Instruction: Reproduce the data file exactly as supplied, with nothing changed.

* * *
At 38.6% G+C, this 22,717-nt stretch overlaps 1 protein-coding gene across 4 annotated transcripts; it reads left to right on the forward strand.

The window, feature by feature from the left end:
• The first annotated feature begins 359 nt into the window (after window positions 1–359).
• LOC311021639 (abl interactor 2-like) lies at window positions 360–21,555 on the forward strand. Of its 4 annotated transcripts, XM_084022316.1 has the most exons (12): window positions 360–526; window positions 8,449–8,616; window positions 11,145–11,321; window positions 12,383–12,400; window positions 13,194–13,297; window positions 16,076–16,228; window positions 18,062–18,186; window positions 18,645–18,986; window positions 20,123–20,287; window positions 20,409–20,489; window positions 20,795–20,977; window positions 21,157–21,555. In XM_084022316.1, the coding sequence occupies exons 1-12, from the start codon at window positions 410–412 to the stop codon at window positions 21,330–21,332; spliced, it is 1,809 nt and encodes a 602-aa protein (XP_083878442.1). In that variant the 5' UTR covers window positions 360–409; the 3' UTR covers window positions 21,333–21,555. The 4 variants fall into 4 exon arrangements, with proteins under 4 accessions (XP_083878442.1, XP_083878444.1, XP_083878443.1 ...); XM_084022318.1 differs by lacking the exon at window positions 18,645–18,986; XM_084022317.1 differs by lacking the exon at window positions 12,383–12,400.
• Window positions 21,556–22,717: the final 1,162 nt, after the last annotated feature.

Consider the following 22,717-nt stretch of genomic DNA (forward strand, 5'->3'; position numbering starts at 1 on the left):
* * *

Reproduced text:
At 38.6% G+C, this 22,717-nt stretch overlaps 1 protein-coding gene across 4 annotated transcripts; it reads left to right on the forward strand.

The window, feature by feature from the left end:
• The first annotated feature begins 359 nt into the window (after window positions 1–359).
• LOC311021639 (abl interactor 2-like) lies at window positions 360–21,555 on the forward strand. Of its 4 annotated transcripts, XM_084022316.1 has the most exons (12): window positions 360–526; window positions 8,449–8,616; window positions 11,145–11,321; window positions 12,383–12,400; window positions 13,194–13,297; window positions 16,076–16,228; window positions 18,062–18,186; window positions 18,645–18,986; window positions 20,123–20,287; window positions 20,409–20,489; window positions 20,795–20,977; window positions 21,157–21,555. In XM_084022316.1, the coding sequence occupies exons 1-12, from the start codon at window positions 410–412 to the stop codon at window positions 21,330–21,332; spliced, it is 1,809 nt and encodes a 602-aa protein (XP_083878442.1). In that variant the 5' UTR covers window positions 360–409; the 3' UTR covers window positions 21,333–21,555. The 4 variants fall into 4 exon arrangements, with proteins under 4 accessions (XP_083878442.1, XP_083878444.1, XP_083878443.1 ...); XM_084022318.1 differs by lacking the exon at window positions 18,645–18,986; XM_084022317.1 differs by lacking the exon at window positions 12,383–12,400.
• Window positions 21,556–22,717: the final 1,162 nt, after the last annotated feature.

Consider the following 22,717-nt stretch of genomic DNA (forward strand, 5'->3'; position numbering starts at 1 on the left):